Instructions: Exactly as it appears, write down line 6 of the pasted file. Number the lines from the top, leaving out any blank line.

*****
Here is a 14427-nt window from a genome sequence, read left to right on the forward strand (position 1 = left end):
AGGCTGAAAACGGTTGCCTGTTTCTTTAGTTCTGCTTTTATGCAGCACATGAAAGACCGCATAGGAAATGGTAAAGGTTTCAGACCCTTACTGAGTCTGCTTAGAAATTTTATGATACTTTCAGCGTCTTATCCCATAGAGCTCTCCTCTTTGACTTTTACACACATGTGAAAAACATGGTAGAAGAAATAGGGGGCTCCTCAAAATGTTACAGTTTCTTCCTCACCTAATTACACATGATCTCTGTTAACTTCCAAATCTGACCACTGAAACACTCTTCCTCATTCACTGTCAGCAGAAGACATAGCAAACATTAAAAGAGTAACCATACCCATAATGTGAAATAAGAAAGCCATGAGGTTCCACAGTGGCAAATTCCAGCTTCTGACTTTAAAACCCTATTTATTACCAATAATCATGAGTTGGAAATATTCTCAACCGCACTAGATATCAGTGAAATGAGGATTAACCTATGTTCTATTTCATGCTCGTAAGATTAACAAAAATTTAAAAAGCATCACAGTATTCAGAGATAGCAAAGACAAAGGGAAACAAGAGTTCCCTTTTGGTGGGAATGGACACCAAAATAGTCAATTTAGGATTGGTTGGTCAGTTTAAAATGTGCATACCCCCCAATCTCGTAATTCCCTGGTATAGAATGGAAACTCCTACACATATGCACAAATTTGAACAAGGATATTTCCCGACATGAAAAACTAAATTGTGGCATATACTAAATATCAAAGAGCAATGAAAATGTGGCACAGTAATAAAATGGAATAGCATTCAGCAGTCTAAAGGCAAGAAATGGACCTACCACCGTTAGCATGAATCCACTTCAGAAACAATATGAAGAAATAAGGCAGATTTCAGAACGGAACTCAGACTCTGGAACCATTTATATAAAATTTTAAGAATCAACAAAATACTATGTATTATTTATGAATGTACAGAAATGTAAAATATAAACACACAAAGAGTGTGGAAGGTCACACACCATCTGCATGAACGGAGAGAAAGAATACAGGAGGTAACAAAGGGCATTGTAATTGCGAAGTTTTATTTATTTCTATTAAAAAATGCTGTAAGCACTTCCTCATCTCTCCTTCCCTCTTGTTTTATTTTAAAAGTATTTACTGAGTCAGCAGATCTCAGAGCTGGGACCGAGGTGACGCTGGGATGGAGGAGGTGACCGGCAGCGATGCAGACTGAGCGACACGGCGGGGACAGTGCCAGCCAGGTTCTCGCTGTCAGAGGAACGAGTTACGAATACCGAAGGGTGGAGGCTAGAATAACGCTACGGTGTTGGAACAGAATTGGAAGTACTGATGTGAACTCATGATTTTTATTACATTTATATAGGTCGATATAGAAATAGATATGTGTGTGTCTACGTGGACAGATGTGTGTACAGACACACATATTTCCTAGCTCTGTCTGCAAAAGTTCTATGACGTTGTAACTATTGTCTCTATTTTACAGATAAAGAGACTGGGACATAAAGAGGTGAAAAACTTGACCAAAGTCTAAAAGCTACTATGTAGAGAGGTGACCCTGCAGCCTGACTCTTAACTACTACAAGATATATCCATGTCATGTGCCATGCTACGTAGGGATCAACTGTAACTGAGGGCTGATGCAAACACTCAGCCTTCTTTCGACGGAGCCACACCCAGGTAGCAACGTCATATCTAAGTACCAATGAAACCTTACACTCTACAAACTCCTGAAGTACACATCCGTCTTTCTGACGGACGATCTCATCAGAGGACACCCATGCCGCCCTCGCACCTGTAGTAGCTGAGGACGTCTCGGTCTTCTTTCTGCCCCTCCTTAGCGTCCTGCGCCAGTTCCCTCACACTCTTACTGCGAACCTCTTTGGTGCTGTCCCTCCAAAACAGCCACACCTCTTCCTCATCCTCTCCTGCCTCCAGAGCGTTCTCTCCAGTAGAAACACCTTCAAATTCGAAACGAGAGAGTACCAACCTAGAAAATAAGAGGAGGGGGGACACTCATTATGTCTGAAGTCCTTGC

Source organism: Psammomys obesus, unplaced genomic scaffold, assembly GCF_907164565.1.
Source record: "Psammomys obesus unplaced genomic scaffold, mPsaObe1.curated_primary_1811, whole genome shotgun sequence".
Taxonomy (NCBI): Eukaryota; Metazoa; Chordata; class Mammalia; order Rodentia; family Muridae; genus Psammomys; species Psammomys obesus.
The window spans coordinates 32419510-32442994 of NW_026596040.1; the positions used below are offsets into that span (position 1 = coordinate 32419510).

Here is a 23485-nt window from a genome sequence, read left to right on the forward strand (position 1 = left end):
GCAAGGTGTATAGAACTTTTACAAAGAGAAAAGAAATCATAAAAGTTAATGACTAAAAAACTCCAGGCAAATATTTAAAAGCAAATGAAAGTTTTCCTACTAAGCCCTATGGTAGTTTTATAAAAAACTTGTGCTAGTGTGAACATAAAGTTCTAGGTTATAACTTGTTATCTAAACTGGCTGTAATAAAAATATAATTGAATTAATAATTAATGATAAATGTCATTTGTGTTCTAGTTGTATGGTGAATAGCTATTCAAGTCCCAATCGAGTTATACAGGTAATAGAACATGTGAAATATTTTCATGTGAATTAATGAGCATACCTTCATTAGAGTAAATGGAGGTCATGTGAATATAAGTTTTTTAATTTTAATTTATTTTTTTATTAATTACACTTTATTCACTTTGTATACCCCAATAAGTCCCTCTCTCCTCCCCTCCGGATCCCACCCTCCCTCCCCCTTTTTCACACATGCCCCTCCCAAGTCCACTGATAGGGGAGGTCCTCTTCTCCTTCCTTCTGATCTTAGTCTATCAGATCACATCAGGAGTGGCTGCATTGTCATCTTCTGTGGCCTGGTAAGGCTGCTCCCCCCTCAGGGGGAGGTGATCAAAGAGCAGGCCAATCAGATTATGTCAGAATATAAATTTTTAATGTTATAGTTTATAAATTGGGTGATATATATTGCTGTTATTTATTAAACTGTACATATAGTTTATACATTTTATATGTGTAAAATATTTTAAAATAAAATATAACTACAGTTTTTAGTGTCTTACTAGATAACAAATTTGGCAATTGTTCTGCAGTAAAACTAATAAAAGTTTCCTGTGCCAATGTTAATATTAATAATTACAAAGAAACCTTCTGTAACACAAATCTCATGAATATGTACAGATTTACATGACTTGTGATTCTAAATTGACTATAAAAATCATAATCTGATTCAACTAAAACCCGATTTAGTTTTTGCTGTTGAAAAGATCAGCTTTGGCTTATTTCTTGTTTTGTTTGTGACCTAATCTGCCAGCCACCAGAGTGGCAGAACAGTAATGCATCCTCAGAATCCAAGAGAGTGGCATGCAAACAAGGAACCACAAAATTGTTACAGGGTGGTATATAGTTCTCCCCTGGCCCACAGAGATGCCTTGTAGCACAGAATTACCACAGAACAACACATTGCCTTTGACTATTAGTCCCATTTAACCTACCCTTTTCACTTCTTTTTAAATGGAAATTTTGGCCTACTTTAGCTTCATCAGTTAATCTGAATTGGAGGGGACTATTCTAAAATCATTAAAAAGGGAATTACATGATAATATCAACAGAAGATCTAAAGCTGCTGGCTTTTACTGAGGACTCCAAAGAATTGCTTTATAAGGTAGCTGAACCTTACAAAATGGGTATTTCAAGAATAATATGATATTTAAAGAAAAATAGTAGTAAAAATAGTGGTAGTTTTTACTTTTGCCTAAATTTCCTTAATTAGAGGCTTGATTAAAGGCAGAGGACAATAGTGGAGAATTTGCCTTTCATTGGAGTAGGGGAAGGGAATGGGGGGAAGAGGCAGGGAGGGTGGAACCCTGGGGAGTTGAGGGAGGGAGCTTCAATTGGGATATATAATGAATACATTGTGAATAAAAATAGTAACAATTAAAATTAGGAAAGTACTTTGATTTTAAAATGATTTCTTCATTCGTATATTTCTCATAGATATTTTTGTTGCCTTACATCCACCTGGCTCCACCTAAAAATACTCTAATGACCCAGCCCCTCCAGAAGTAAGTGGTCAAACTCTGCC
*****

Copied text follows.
The window spans coordinates 32419510-32442994 of NW_026596040.1; the positions used below are offsets into that span (position 1 = coordinate 32419510).